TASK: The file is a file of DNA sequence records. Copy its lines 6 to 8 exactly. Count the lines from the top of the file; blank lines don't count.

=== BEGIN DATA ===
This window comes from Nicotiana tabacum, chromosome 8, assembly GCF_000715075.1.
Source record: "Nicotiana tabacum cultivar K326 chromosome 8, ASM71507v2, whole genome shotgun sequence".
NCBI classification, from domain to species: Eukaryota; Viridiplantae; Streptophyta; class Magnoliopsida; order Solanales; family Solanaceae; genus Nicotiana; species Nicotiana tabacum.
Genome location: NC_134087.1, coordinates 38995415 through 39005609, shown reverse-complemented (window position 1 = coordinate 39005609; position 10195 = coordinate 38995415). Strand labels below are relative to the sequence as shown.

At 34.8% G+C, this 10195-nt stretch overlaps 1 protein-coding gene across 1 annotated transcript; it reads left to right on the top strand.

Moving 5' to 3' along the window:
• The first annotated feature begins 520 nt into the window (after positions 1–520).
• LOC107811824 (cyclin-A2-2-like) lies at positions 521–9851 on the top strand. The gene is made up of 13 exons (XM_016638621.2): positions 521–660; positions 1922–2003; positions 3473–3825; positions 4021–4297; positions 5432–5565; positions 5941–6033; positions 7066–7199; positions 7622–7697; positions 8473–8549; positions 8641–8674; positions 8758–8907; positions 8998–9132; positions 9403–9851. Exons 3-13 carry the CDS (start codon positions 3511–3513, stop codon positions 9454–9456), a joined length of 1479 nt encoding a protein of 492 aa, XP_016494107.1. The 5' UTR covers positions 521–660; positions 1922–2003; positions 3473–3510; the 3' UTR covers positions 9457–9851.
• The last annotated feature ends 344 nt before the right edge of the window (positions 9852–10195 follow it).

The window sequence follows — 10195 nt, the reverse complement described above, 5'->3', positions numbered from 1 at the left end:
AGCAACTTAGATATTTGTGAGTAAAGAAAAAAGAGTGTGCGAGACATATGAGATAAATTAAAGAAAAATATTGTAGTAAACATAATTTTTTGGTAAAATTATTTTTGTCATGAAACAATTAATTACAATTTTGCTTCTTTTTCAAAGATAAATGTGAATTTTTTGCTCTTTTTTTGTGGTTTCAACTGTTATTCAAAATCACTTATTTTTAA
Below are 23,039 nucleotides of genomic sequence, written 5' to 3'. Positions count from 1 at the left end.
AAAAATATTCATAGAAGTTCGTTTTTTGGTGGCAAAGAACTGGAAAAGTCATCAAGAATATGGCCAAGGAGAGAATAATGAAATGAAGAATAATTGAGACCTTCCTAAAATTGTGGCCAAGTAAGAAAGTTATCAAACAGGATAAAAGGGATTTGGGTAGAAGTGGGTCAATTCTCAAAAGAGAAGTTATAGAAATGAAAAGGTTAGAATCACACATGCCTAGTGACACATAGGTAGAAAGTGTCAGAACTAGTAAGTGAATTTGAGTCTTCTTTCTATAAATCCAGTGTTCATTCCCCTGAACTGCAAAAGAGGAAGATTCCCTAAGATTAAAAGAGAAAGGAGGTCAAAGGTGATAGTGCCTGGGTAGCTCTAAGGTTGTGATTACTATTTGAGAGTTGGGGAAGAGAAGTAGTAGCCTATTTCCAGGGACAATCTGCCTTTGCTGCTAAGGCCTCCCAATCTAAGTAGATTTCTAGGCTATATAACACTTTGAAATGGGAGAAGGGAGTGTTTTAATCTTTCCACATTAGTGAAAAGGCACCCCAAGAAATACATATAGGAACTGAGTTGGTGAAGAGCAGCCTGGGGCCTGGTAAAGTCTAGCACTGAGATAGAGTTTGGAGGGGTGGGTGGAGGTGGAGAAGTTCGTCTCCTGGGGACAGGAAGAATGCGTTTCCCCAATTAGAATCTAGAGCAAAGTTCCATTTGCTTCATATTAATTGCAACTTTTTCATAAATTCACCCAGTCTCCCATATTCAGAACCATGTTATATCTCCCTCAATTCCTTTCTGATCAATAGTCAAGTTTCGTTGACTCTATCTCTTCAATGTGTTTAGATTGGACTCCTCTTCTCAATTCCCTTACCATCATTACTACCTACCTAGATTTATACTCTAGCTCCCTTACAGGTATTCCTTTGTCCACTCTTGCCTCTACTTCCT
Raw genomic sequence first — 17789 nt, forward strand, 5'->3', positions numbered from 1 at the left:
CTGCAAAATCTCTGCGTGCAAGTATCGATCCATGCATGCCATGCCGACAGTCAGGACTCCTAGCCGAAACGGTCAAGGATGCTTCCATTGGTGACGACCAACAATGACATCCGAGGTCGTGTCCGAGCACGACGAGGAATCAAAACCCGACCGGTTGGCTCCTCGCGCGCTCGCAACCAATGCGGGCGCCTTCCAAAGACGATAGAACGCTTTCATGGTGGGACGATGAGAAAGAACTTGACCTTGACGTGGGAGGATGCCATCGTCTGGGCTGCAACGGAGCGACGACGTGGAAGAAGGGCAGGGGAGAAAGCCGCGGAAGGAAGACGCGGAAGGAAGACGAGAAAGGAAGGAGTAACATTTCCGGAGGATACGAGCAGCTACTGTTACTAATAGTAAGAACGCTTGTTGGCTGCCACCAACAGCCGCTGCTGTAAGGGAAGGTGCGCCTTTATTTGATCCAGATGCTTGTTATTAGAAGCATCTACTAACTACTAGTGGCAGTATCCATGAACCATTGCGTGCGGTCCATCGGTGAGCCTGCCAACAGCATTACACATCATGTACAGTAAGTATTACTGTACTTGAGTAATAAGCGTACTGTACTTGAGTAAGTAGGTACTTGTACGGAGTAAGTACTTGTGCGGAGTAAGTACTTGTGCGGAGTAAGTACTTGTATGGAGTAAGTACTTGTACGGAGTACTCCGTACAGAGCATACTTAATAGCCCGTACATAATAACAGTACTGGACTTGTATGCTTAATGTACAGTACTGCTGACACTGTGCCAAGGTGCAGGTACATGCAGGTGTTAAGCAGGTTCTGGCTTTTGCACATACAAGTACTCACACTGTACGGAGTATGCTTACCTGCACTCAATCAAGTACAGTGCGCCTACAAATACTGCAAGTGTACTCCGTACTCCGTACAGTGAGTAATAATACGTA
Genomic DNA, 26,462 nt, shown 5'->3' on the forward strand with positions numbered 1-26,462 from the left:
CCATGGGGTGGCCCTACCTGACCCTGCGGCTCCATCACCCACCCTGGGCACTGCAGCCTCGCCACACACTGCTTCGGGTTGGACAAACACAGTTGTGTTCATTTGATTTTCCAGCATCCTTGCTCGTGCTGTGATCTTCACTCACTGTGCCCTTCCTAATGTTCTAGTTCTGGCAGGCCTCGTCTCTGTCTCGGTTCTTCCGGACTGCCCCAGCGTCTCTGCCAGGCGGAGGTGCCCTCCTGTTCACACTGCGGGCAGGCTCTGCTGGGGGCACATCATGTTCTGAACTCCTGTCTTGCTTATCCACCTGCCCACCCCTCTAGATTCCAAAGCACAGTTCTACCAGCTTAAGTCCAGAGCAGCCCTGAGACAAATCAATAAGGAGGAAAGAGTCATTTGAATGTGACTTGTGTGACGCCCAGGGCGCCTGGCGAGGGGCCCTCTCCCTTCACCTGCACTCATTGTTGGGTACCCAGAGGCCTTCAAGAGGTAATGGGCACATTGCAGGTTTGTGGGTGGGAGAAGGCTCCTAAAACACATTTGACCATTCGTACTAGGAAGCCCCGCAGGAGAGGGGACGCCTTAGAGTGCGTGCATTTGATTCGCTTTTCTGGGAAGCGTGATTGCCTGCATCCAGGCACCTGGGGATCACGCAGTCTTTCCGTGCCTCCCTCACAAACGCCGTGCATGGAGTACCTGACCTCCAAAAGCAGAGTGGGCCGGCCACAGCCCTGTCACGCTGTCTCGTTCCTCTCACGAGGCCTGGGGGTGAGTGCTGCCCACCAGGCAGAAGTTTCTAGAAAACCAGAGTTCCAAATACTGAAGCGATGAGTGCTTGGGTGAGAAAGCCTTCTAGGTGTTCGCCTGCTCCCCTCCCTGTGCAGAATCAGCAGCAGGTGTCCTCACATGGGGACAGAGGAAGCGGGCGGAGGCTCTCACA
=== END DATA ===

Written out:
Moving 5' to 3' along the window:
• The first annotated feature begins 520 nt into the window (after positions 1–520).
• LOC107811824 (cyclin-A2-2-like) lies at positions 521–9851 on the top strand. The gene is made up of 13 exons (XM_016638621.2): positions 521–660; positions 1922–2003; positions 3473–3825; positions 4021–4297; positions 5432–5565; positions 5941–6033; positions 7066–7199; positions 7622–7697; positions 8473–8549; positions 8641–8674; positions 8758–8907; positions 8998–9132; positions 9403–9851. Exons 3-13 carry the CDS (start codon positions 3511–3513, stop codon positions 9454–9456), a joined length of 1479 nt encoding a protein of 492 aa, XP_016494107.1. The 5' UTR covers positions 521–660; positions 1922–2003; positions 3473–3510; the 3' UTR covers positions 9457–9851.